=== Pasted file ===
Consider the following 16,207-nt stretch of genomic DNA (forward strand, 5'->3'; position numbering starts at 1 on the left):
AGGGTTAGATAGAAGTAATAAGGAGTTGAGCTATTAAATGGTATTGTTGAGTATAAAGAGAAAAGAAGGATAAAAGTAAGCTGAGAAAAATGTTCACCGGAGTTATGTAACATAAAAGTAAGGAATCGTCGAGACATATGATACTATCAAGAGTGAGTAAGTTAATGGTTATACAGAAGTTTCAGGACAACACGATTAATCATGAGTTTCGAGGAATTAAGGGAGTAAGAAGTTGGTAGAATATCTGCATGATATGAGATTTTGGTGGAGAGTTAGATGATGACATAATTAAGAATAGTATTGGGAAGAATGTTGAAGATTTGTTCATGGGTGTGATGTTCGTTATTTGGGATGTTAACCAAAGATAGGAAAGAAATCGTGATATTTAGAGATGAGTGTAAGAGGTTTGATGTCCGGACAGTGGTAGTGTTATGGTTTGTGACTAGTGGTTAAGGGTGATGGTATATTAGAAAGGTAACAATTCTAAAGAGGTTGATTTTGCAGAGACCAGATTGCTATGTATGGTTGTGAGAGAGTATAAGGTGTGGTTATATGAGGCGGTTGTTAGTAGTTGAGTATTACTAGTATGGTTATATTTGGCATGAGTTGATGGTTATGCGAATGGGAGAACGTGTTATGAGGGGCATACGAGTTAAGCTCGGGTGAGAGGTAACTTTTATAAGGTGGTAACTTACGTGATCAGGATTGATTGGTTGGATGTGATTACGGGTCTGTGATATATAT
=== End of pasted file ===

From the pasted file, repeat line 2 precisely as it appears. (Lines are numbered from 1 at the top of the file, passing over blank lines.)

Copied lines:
AGGGTTAGATAGAAGTAATAAGGAGTTGAGCTATTAAATGGTATTGTTGAGTATAAAGAGAAAAGAAGGATAAAAGTAAGCTGAGAAAAATGTTCACCGGAGTTATGTAACATAAAAGTAAGGAATCGTCGAGACATATGATACTATCAAGAGTGAGTAAGTTAATGGTTATACAGAAGTTTCAGGACAACACGATTAATCATGAGTTTCGAGGAATTAAGGGAGTAAGAAGTTGGTAGAATATCTGCATGATATGAGATTTTGGTGGAGAGTTAGATGATGACATAATTAAGAATAGTATTGGGAAGAATGTTGAAGATTTGTTCATGGGTGTGATGTTCGTTATTTGGGATGTTAACCAAAGATAGGAAAGAAATCGTGATATTTAGAGATGAGTGTAAGAGGTTTGATGTCCGGACAGTGGTAGTGTTATGGTTTGTGACTAGTGGTTAAGGGTGATGGTATATTAGAAAGGTAACAATTCTAAAGAGGTTGATTTTGCAGAGACCAGATTGCTATGTATGGTTGTGAGAGAGTATAAGGTGTGGTTATATGAGGCGGTTGTTAGTAGTTGAGTATTACTAGTATGGTTATATTTGGCATGAGTTGATGGTTATGCGAATGGGAGAACGTGTTATGAGGGGCATACGAGTTAAGCTCGGGTGAGAGGTAACTTTTATAAGGTGGTAACTTACGTGATCAGGATTGATTGGTTGGATGTGATTACGGGTCTGTGATATATAT